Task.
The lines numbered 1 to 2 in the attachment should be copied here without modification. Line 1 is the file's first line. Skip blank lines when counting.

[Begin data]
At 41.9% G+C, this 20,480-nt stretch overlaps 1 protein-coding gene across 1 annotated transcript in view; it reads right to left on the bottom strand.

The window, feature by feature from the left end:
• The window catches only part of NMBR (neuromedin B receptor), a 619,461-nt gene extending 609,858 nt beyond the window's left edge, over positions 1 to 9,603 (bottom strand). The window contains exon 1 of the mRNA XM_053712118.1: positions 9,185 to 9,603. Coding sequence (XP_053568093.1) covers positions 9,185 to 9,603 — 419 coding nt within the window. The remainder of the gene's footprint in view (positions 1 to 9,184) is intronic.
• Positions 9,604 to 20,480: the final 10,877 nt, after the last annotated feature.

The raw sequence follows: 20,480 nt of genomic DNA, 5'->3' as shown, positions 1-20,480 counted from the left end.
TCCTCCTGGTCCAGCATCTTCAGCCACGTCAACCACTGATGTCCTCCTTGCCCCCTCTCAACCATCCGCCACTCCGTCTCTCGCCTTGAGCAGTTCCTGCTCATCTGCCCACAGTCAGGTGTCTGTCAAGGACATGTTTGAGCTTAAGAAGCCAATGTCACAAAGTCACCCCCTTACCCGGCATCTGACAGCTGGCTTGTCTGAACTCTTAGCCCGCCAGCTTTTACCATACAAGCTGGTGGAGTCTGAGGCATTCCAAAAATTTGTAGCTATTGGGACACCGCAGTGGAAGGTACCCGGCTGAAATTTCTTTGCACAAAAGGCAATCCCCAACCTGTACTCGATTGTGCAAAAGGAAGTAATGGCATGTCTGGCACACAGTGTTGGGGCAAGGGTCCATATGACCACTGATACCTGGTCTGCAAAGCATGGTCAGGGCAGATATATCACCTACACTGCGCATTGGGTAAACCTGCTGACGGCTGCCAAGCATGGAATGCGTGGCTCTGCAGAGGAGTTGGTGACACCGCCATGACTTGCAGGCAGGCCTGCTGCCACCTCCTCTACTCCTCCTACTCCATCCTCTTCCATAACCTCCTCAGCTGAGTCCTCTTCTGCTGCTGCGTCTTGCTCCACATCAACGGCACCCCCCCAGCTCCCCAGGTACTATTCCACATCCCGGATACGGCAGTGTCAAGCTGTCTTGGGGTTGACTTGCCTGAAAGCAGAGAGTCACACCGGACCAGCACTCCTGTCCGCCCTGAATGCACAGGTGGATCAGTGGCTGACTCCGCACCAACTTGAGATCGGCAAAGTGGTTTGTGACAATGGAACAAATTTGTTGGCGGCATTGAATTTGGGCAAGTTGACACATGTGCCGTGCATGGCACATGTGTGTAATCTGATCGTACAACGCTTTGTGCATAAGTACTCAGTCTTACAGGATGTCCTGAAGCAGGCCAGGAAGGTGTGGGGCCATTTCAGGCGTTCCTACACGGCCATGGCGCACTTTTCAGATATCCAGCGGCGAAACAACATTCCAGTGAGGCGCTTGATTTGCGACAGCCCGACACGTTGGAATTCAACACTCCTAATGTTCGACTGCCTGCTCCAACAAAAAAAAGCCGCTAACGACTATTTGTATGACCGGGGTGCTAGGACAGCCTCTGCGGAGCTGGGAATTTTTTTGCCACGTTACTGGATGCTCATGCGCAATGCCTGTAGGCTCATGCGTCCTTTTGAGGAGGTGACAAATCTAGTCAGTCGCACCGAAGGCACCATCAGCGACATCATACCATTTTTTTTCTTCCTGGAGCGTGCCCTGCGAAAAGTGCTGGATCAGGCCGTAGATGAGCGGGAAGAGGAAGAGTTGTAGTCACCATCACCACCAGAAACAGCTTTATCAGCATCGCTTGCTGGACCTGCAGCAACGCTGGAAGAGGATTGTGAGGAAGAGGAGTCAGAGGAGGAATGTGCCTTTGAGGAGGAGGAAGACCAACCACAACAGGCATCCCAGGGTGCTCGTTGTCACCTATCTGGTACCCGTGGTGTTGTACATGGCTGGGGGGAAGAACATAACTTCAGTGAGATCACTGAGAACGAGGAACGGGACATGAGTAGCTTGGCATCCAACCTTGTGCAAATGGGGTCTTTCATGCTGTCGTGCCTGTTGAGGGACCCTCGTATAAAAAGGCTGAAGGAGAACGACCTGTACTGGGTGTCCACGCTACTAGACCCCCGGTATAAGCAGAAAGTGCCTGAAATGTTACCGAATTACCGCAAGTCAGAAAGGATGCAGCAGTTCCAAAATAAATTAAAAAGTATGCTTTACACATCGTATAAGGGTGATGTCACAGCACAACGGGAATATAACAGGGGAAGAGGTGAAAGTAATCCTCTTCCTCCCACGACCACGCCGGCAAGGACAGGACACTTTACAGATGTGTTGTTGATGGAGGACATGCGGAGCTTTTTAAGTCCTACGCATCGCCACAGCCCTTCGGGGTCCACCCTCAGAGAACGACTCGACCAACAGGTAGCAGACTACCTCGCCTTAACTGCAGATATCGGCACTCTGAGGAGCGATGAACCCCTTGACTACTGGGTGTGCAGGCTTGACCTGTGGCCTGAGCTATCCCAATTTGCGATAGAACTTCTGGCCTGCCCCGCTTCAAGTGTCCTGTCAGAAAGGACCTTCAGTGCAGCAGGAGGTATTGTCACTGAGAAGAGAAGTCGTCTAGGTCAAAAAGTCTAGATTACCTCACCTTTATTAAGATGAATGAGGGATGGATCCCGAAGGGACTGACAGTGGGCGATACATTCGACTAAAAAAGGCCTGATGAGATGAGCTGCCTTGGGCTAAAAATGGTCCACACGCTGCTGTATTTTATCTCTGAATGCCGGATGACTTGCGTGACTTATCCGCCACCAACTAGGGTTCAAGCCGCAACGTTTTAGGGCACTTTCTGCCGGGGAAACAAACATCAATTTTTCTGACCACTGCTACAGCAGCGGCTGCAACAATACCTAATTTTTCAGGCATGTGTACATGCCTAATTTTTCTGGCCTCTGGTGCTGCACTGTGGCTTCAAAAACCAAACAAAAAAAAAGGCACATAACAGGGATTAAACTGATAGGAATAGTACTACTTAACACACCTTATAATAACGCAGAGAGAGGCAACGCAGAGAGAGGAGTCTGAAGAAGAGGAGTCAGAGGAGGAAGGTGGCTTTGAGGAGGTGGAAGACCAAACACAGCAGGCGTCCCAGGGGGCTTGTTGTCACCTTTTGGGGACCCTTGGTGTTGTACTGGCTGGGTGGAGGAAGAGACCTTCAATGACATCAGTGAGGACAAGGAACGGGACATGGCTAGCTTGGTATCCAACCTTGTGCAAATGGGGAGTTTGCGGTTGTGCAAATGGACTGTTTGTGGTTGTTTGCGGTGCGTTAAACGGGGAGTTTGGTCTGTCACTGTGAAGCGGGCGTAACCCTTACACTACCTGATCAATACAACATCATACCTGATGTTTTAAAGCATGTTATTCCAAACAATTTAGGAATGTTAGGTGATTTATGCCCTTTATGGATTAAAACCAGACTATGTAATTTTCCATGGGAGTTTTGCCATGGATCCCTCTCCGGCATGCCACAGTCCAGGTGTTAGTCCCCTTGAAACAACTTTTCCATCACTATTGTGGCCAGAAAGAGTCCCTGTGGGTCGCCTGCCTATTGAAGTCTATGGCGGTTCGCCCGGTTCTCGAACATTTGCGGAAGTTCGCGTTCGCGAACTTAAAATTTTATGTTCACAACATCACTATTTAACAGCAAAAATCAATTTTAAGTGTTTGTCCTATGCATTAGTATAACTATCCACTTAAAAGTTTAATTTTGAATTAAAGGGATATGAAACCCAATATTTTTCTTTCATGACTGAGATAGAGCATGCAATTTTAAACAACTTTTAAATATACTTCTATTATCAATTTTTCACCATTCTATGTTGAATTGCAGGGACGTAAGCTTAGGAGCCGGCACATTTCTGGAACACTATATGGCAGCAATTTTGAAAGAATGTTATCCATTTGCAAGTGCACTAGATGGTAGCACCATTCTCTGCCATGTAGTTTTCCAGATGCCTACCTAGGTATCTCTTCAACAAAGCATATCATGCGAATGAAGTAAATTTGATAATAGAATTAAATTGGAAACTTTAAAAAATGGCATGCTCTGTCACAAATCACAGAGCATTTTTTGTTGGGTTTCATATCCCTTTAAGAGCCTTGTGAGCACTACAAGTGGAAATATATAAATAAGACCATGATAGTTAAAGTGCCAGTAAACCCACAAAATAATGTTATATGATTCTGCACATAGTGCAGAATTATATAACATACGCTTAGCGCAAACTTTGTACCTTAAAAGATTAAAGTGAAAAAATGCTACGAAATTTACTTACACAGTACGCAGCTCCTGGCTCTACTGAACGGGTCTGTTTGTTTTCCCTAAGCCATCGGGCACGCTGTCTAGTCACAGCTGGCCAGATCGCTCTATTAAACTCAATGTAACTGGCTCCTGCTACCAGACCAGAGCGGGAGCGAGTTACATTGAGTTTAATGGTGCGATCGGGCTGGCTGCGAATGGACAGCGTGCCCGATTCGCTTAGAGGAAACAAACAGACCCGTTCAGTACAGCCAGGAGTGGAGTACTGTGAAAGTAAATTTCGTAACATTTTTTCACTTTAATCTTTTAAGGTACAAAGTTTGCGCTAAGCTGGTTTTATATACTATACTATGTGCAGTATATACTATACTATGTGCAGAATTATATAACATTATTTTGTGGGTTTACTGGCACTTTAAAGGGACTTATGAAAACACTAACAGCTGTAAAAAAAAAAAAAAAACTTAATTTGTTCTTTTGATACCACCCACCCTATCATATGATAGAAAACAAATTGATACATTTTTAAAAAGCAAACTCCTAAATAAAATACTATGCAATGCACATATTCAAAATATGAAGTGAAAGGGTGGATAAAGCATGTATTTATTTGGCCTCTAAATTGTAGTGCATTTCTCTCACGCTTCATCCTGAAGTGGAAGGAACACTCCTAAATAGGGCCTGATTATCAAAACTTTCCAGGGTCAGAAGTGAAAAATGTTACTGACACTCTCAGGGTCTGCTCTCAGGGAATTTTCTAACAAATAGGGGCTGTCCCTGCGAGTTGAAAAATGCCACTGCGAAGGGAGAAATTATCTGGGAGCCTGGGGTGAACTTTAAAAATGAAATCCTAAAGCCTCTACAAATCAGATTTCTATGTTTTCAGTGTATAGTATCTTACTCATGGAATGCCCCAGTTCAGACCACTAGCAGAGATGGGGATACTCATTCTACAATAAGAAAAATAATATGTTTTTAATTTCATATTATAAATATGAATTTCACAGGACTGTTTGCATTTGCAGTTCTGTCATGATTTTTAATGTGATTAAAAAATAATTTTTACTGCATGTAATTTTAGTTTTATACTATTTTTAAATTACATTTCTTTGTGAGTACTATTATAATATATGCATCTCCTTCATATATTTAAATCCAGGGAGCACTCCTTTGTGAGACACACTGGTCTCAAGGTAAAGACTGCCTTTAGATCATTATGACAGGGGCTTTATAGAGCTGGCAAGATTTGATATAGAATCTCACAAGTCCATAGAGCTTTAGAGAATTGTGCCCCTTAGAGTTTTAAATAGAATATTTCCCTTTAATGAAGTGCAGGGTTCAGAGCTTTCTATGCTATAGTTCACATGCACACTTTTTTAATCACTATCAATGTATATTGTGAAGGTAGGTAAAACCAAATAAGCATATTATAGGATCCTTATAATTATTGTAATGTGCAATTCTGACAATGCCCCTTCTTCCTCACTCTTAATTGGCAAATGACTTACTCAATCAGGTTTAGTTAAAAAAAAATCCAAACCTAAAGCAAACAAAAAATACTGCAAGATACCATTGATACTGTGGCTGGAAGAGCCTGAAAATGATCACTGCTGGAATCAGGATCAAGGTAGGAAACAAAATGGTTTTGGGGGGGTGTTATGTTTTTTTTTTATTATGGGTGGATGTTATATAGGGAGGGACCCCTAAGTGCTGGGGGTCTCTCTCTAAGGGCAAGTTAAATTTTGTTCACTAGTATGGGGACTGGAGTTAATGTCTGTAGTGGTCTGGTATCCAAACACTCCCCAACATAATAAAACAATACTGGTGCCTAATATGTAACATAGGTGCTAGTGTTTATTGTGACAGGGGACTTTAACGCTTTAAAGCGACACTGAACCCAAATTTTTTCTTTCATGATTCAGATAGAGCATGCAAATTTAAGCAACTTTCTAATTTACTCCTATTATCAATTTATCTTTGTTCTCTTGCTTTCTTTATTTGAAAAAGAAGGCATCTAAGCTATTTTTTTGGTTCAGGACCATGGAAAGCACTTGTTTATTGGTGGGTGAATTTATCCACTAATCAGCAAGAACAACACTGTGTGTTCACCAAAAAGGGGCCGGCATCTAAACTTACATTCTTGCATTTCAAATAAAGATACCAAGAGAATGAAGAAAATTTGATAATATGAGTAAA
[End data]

At 41.9% G+C, this 20,480-nt stretch overlaps 1 protein-coding gene across 1 annotated transcript in view; it reads right to left on the bottom strand.

The window, feature by feature from the left end: